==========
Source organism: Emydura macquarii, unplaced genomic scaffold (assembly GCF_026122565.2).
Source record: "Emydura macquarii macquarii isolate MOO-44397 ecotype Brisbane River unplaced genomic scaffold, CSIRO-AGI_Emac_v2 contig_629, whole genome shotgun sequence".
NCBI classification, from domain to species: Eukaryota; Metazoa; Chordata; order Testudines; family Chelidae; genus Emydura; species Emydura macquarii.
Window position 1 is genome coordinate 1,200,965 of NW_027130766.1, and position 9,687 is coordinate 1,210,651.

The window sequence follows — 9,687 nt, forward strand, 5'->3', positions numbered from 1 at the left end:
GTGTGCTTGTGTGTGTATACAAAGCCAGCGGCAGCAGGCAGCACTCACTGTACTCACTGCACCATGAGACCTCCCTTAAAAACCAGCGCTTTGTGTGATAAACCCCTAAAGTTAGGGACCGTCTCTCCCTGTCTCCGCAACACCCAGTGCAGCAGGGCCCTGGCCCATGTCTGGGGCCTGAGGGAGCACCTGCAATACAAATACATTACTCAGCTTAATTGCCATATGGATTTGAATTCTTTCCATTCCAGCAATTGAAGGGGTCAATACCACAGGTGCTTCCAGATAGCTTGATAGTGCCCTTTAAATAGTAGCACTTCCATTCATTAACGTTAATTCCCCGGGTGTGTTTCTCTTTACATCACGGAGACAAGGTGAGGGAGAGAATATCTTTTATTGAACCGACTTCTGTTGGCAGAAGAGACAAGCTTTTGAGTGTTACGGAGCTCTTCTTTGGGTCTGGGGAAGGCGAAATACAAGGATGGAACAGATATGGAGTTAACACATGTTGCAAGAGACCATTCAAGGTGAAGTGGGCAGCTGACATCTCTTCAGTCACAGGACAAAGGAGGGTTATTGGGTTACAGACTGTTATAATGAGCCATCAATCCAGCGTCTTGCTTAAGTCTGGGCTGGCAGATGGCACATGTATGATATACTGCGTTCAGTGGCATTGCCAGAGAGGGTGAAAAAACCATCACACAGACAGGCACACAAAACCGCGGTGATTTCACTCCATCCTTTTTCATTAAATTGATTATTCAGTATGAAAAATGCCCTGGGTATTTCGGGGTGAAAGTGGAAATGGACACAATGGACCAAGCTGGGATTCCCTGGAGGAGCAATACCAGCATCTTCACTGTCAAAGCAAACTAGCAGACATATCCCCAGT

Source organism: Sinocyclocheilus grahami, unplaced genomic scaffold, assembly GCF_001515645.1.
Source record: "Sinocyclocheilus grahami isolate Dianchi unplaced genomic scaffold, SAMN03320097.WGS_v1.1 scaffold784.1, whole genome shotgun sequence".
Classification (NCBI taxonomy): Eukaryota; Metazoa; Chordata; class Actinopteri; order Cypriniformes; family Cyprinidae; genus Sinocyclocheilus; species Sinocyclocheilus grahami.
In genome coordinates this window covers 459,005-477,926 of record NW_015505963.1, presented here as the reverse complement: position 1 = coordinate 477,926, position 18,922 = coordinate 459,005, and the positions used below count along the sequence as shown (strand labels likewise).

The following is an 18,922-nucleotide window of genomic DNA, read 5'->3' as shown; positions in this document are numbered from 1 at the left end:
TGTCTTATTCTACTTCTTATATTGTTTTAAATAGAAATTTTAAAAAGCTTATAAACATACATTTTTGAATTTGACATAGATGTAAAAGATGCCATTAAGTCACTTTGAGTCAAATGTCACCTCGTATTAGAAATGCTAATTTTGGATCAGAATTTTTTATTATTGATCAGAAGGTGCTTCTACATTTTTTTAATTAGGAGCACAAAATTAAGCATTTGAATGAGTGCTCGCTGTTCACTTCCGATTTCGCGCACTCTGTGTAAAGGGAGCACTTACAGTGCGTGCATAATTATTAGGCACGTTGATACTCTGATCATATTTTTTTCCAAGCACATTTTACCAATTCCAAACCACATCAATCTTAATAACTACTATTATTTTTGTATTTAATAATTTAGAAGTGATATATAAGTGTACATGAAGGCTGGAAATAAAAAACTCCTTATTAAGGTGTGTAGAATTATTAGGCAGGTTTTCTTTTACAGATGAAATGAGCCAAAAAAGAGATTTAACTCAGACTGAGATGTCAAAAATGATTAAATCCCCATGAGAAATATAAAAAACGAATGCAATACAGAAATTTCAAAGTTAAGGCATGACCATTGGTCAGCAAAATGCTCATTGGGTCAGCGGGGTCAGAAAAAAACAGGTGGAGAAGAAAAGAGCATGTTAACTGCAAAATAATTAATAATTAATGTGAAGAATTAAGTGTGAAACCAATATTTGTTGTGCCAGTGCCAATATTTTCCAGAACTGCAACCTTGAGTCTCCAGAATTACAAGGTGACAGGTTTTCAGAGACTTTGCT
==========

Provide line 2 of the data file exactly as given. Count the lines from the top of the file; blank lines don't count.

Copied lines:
Source record: "Emydura macquarii macquarii isolate MOO-44397 ecotype Brisbane River unplaced genomic scaffold, CSIRO-AGI_Emac_v2 contig_629, whole genome shotgun sequence".